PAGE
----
There are zero prospects of finding a way out of this situation. Nobody is coming to end the occupation, and there will be no end to the violence until the violence of the occupation ends.
One of the most depressing things about Israel-Palestine is just how predictable and cyclical the violence can be. The almost-war in Gaza, the new wave of shooting, ramming, and stabbing attacks in the West Bank, the nightly Israeli army raids deep into Palestinian cities, the clashes that will soon become a regular feature of the coming months, the vigilante settler violence — it’s almost identical to the year before and the year before and the year before.
Go a little further back and there’s an actual war in Gaza, Israeli military operations in cities jokingly referred to as being under Palestinian control, more settler violence, the inevitable mounting casualties — some combatants but also children and random civilians on both sides.
The violence is inevitable. Three years ago, in a moment of violence that felt identical to this one, I wrote that it is precisely in times of violence that we most need to talk about peace. And yet then, and even more so now, there is no prospect of peace. Talking about peace feels like a delusion — one meant to distract from a reality in which so many people are working to advance the opposite of peace, whatever that might be.
“When people talk about addressing the violence at times like these they are generally referring only to Palestinian violence directed at Israelis, not the structural violence of Israel’s occupation and the deadly physical violence it visits on Palestinians,” I wrote. “Getting back to ‘normal’ is the goal of Israel and Israel alone.”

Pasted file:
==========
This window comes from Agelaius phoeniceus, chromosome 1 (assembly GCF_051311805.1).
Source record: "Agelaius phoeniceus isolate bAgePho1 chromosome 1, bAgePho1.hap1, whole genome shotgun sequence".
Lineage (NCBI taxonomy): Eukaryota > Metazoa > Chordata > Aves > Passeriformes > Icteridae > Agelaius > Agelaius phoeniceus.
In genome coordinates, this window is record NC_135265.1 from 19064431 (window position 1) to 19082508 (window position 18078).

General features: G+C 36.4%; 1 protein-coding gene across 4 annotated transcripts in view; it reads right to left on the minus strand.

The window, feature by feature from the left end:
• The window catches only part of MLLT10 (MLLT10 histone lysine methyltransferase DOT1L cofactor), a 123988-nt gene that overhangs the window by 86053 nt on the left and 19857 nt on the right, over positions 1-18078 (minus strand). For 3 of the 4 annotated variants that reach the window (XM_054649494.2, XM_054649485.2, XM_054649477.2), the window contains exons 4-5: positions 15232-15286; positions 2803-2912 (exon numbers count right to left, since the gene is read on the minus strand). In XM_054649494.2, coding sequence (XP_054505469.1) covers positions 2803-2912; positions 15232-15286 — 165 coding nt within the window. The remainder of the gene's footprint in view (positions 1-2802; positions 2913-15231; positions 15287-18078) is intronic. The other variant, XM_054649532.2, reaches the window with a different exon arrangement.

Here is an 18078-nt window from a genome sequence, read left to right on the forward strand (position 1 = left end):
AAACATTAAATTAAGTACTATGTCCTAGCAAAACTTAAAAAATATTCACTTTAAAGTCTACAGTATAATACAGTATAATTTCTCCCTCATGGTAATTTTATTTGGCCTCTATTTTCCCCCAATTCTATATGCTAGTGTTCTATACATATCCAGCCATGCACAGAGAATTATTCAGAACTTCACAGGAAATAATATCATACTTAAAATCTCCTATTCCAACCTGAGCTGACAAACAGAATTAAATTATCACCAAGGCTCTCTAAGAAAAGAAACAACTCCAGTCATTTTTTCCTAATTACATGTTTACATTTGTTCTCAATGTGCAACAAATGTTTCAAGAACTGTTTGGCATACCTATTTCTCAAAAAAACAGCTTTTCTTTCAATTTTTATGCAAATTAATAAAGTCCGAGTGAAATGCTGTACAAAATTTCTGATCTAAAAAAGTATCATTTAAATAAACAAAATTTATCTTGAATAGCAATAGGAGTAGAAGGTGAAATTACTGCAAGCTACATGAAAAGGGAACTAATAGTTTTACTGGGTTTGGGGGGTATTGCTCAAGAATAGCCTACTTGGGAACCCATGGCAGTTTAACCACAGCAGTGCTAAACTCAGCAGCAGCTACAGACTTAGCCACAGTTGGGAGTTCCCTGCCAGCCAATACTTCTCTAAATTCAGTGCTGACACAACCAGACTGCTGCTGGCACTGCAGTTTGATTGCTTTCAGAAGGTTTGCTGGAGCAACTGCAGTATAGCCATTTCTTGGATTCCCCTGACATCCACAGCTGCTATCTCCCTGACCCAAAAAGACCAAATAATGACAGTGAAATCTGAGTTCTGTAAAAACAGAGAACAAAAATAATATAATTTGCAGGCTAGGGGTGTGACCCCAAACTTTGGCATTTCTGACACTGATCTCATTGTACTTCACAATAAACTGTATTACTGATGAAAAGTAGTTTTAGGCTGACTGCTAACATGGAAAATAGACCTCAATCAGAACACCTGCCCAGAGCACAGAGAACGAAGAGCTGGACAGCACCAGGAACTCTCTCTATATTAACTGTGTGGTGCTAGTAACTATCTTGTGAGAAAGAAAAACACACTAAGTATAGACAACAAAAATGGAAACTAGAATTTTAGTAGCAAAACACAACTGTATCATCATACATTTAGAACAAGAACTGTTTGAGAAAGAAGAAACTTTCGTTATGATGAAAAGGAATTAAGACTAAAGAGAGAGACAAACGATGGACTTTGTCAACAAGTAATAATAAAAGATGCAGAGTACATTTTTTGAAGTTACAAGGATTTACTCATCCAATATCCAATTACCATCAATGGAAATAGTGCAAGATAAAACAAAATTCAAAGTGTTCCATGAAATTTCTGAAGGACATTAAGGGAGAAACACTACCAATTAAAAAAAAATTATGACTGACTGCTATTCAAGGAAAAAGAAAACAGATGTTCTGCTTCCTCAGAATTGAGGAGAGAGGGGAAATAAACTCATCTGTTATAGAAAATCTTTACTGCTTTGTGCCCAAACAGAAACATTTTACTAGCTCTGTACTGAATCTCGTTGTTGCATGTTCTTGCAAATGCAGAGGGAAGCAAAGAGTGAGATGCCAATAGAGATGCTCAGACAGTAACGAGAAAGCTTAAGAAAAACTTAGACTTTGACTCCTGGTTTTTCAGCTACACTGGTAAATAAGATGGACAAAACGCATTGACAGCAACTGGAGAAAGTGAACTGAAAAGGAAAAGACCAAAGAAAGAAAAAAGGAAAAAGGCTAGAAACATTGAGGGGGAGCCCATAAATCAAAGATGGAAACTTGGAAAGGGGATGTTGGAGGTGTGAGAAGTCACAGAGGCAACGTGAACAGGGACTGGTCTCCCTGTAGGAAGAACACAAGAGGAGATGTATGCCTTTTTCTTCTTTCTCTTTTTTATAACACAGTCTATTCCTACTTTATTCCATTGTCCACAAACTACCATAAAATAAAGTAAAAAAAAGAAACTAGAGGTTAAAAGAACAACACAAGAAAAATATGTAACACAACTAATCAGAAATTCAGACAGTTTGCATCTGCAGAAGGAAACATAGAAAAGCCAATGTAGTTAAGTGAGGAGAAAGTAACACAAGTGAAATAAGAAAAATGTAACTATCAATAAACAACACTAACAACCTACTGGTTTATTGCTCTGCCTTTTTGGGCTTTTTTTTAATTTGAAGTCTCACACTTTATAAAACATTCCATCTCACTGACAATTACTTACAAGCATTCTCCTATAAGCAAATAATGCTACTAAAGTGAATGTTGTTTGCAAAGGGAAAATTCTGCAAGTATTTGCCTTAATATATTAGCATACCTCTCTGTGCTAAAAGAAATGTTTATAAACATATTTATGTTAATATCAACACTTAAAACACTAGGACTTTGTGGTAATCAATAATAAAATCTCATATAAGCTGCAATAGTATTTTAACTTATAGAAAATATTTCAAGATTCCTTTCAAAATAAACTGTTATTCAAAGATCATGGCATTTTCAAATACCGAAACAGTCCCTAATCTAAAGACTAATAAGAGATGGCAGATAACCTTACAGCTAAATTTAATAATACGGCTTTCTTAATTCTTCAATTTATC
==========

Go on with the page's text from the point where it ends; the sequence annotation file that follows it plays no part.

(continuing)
There is nothing okay about targeting civilians, and the shooting attack that left a pregnant woman in serious condition and killed her then-unborn baby, are nothing short of abhorrent. At no point in the history of the world has there been a single situation in which one population oppressively ruled over another that didn’t result in unpalatable violence.
There is also the palatable violence — the violence of a foreign military occupation lasting for half a century, the violence that we treat as a policy issue instead of ongoing, asymmetric, state-sponsored violence. And there is no way to maintain the occupation and oppression of millions of people without well-organized violence.
That has been the norm here for as long as many of us can remember. Waves of violence. Periods of relative calm, in different forms depending on your ethnicity or religion or nationality or where you live, filled with palatable and unpalatable violence. Three years ago, I wrote that this is exactly what institutionalized segregation, military occupation, and ethnic segregation and disenfranchisement look like.
Like three years ago, but much more so today, there are zero prospects of finding a way out of this permanent cycle of violence. There is nobody coming to end the occupation, and there will be no end to the violence until the violence of the occupation ends.
Today, the Israeli government is even more unapologetic about its intention to maintain the occupation forever, in some form or another. “I say this everywhere and I say it publicly, I said it in the years since Bar-Ilan 150,000 times: Israel and Israel alone will have the security responsibility in the area west of the Jordan,” Prime Minister Benjamin Netanyahu said for the 150,001st time a couple of months ago.
So where do we go from here? There are only two things we can be sure of these days. The first is that, tragically, there will be more violence, from both sides. The second is that change is not going to come from an Israeli government which sees the status quo as an acceptable reality. And with the current state of the international community, Washington included, nobody is coming to end the occupation.